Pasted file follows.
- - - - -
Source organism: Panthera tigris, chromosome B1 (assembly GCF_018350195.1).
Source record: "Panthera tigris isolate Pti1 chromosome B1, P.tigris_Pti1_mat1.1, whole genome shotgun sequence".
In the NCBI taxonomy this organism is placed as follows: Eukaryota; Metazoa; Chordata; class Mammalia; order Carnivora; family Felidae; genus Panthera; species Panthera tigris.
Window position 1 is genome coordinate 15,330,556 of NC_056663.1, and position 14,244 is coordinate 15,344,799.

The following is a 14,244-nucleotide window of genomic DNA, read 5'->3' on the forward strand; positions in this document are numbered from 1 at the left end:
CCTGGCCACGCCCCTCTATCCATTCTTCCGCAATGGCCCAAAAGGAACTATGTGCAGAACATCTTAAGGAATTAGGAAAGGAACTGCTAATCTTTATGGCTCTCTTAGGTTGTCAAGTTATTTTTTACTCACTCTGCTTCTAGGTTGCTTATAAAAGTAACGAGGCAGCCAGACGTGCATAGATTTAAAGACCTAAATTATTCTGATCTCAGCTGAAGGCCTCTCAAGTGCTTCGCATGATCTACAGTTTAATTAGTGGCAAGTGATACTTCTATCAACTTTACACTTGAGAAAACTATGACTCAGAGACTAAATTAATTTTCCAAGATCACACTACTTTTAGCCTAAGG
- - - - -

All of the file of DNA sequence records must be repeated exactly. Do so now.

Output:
Source organism: Panthera tigris, chromosome B1 (assembly GCF_018350195.1).
Source record: "Panthera tigris isolate Pti1 chromosome B1, P.tigris_Pti1_mat1.1, whole genome shotgun sequence".
In the NCBI taxonomy this organism is placed as follows: Eukaryota; Metazoa; Chordata; class Mammalia; order Carnivora; family Felidae; genus Panthera; species Panthera tigris.
Window position 1 is genome coordinate 15,330,556 of NC_056663.1, and position 14,244 is coordinate 15,344,799.

The following is a 14,244-nucleotide window of genomic DNA, read 5'->3' on the forward strand; positions in this document are numbered from 1 at the left end:
CCTGGCCACGCCCCTCTATCCATTCTTCCGCAATGGCCCAAAAGGAACTATGTGCAGAACATCTTAAGGAATTAGGAAAGGAACTGCTAATCTTTATGGCTCTCTTAGGTTGTCAAGTTATTTTTTACTCACTCTGCTTCTAGGTTGCTTATAAAAGTAACGAGGCAGCCAGACGTGCATAGATTTAAAGACCTAAATTATTCTGATCTCAGCTGAAGGCCTCTCAAGTGCTTCGCATGATCTACAGTTTAATTAGTGGCAAGTGATACTTCTATCAACTTTACACTTGAGAAAACTATGACTCAGAGACTAAATTAATTTTCCAAGATCACACTACTTTTAGCCTAAGG